Attending a funeral is never a comfortable experience. But it can be especially uncomfortable if you feel out of place.
Lake Effect contributor Jan Wilberg recently learned that attending a funeral is not about your own comfort but about bringing comfort to others. She recalls her experience attending a funeral on the Oneida reservation in her essay “The Parish Hall.”
Last fall, my friend's son passed away.
My friend and her family are Native American and the celebration of her son's life would be held at the parish hall on the Oneida reservation about two hours from where I live. I debated going. I didn't actually know her son, a grown man of many accomplishments. I just knew her. And, for a long time, I've been wary of funerals since so many friends have lost their adult children. You can be overwhelmed by the enormity of sorrow even if it is second-hand.
I decided I should go. Grieving people should look over their shoulders at their loved one's funeral and see a sea of people, every seat full. I've thought that for a long time, even when I've convinced myself to not go to funerals where I thought I wouldn't fit in. Going to a Native American celebration as a white person would be one of those times. Still, I felt compelled. So my plan was to go and sit in the back row, be inconspicuous but present, hug my friend, and drive home.
The day of the gathering was a bright September day, the kind that glows gold. The parish hall was on a two-lane road. Cars were parked lopsided on the gravel shoulder but I turned my truck into the parking lot to find a space. It was an immediate mistake.
Two rows of cars parked close together with no empty spaces and no exit. I tried turning around with no success. A woman walking past studied me and I felt large and ignorant, like anyone should have known better than to bring a truck into such a small place. Finally, I weaved the truck back to the road, parking on the shoulder next to the cemetery. That's what I did but what I wanted to do was to go home.
I have no business being here, I thought. No one will know if I leave now. This was my litany as I walked in the door, remembering that all I had to do was to find a seat in the back row.
But there were no rows. There were twenty tables with tablecloths and folding chairs, organized in two rows on either side of the parish hall and down the middle were more tables arranged end to end and loaded with food. Bowls and plates overflowing, so many they were fitted together like a giant jigsaw puzzle.
I didn't see my friend anywhere. I could still leave, I thought, but instead I asked two women leaning against the wall if they'd seen her. They nodded toward the front of the hall where the family table was. She wasn't there but I could see her empty chair.
I filled a plate with food and sat down next to a man finishing his lunch and because he was white, I am embarrassed to say, I shook off some of the uncomfortableness I'd brought in from outside, my own cloak of acute differentness. While the man and I chatted, several Native American women sat in a row on the stage and began to sing hymns, their voices clear and comforting.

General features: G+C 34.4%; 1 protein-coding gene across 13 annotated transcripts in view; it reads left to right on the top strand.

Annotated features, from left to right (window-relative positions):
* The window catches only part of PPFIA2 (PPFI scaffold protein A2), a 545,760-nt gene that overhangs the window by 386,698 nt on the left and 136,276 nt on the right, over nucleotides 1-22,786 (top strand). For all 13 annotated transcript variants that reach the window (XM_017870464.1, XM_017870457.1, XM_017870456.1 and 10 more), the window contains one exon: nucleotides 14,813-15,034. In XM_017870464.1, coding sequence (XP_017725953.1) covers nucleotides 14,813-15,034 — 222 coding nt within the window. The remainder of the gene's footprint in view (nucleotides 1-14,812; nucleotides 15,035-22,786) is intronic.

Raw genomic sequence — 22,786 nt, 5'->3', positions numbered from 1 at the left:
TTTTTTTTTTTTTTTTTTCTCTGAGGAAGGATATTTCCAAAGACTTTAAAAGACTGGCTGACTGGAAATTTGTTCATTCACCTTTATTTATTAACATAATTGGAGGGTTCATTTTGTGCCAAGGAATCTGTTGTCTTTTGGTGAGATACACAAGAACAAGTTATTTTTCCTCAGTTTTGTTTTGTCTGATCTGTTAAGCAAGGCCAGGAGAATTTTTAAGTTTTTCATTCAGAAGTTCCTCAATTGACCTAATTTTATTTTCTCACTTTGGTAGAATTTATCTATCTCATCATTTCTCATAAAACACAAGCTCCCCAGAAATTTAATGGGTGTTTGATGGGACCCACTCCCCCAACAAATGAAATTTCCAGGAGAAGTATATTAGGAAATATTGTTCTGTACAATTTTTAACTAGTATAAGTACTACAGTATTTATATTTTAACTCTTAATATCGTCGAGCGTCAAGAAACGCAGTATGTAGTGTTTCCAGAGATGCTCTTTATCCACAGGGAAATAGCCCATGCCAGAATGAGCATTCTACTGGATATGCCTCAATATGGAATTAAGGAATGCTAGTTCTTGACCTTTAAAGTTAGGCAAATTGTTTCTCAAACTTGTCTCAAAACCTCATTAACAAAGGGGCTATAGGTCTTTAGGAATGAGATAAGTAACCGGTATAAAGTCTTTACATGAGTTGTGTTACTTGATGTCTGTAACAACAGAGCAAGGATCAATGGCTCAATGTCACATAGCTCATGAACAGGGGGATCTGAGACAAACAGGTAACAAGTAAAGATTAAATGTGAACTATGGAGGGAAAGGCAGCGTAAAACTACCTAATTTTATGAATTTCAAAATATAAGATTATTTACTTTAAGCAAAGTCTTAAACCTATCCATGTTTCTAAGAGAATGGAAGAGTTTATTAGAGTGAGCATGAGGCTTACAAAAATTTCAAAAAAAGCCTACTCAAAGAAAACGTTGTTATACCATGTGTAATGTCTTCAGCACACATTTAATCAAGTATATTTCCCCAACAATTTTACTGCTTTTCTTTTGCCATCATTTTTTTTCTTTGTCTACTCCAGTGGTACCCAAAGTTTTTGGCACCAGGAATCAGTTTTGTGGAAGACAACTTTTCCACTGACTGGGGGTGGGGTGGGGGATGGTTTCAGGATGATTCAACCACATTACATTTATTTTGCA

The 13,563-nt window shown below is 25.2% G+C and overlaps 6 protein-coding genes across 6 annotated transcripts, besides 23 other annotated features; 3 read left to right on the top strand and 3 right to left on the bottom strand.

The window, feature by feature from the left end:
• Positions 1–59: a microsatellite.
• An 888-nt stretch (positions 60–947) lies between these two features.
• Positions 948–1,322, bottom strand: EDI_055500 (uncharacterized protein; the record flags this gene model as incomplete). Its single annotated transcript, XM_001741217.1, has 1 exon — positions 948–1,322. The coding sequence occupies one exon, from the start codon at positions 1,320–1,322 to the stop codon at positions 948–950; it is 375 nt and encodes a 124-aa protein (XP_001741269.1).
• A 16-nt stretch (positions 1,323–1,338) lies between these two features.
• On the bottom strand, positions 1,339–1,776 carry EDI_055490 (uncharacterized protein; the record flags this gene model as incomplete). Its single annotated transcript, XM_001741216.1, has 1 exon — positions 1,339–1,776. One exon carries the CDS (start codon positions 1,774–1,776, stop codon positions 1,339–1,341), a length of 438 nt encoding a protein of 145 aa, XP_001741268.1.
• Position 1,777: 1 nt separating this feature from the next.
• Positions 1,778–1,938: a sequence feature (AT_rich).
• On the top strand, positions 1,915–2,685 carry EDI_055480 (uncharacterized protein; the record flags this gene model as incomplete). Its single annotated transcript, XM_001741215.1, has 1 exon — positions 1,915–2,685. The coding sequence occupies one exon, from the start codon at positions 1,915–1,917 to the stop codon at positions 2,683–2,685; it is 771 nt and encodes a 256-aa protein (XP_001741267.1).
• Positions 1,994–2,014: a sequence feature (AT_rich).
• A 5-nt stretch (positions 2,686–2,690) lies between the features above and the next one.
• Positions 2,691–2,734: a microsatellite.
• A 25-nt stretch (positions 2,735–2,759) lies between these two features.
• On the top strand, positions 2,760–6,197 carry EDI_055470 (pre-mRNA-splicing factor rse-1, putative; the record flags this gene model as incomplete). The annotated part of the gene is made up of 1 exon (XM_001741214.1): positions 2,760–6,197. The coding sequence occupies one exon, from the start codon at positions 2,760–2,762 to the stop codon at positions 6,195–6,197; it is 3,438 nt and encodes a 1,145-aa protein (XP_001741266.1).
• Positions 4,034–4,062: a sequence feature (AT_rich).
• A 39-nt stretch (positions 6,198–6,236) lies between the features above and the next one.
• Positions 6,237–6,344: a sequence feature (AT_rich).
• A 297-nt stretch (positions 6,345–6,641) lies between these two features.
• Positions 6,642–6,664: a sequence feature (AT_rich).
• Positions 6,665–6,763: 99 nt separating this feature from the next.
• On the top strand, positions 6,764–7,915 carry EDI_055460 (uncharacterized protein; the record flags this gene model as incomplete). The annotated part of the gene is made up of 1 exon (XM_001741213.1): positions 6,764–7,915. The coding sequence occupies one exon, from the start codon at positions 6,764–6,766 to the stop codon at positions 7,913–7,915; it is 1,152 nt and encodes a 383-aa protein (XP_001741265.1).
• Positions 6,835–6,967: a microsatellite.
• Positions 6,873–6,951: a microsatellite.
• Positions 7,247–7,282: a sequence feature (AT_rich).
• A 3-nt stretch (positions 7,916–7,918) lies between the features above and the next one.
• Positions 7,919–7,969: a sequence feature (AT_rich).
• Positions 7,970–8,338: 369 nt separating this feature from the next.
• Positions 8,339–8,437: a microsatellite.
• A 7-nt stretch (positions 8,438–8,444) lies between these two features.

While I listened to the singing, I caught the eye of my friend, the woman whose son had passed. She smiled and blew me a kiss and in that moment, it felt right to have come.
Then there was drumming, loud and solemn, and this brought many people to tears including the woman at the next table whose husband kneeled by her side and rubbed her back. Her shoulders shook. Finally, there was speaking about the man who had died.
First the elders, his relatives, his father, and then his friends, one after the other, standing quietly and just starting to speak with no request or cue. There were long silences between speaking, the nearly 200 people in the room quiet and looking down until a voice sounded.
I worried that the speaking would be finished too soon. I wanted my friend to hear more praise and stories about her son. No, I thought, dropping my shoulders, it was right to have silence. Silence has its own meaning. Let the rain fall when it will. And with each silence, each person standing, each time of waiting, I let go of more, let my feelings of being different and out of place rise into the air that everyone was breathing. It was peaceful and still. And then it was over.
Outside on the parish hall steps sat a large pot of orange and yellow fall flowers, arranged carefully with autumn leaves and stalks of green. Someone had just left them there or maybe I'd walked past them when I came in, wrapped as tight as I was in my cloak of misgiving. It didn’t matter. The flowers were there now, bending just slightly in the breeze, waving farewell and bidding safe travels. I drove home in silence, the truck windows down, the fall air rushing in, lifting everything higher.
Jan Wilberg is a writer and community activist living in Milwaukee. Her daily blog, Red’s Wrap, deals with politics, feminism, disability, and dogs. Her work has appeared in the New York Times, Newsweek, and several anthologies.